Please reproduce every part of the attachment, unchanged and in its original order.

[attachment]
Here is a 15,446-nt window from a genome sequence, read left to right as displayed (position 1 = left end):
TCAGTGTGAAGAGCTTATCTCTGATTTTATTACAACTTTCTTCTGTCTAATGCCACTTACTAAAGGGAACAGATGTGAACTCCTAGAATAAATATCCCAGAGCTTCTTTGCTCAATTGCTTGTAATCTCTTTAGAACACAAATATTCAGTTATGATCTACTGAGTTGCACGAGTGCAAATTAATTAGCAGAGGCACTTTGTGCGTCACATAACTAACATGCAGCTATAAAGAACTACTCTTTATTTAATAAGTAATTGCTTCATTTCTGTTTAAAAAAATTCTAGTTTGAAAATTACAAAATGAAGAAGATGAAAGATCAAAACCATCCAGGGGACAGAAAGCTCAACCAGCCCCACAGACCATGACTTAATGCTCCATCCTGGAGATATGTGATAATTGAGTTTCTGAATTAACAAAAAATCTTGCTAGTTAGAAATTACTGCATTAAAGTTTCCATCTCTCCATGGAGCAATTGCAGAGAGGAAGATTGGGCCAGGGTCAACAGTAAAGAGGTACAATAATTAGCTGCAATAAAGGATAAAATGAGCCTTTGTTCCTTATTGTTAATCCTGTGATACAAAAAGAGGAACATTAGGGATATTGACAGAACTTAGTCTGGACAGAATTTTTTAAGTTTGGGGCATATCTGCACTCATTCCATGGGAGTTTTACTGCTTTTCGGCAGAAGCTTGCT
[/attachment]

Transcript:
Here is a 15,446-nt window from a genome sequence, read left to right as displayed (position 1 = left end):
TCAGTGTGAAGAGCTTATCTCTGATTTTATTACAACTTTCTTCTGTCTAATGCCACTTACTAAAGGGAACAGATGTGAACTCCTAGAATAAATATCCCAGAGCTTCTTTGCTCAATTGCTTGTAATCTCTTTAGAACACAAATATTCAGTTATGATCTACTGAGTTGCACGAGTGCAAATTAATTAGCAGAGGCACTTTGTGCGTCACATAACTAACATGCAGCTATAAAGAACTACTCTTTATTTAATAAGTAATTGCTTCATTTCTGTTTAAAAAAATTCTAGTTTGAAAATTACAAAATGAAGAAGATGAAAGATCAAAACCATCCAGGGGACAGAAAGCTCAACCAGCCCCACAGACCATGACTTAATGCTCCATCCTGGAGATATGTGATAATTGAGTTTCTGAATTAACAAAAAATCTTGCTAGTTAGAAATTACTGCATTAAAGTTTCCATCTCTCCATGGAGCAATTGCAGAGAGGAAGATTGGGCCAGGGTCAACAGTAAAGAGGTACAATAATTAGCTGCAATAAAGGATAAAATGAGCCTTTGTTCCTTATTGTTAATCCTGTGATACAAAAAGAGGAACATTAGGGATATTGACAGAACTTAGTCTGGACAGAATTTTTTAAGTTTGGGGCATATCTGCACTCATTCCATGGGAGTTTTACTGCTTTTCGGCAGAAGCTTGCT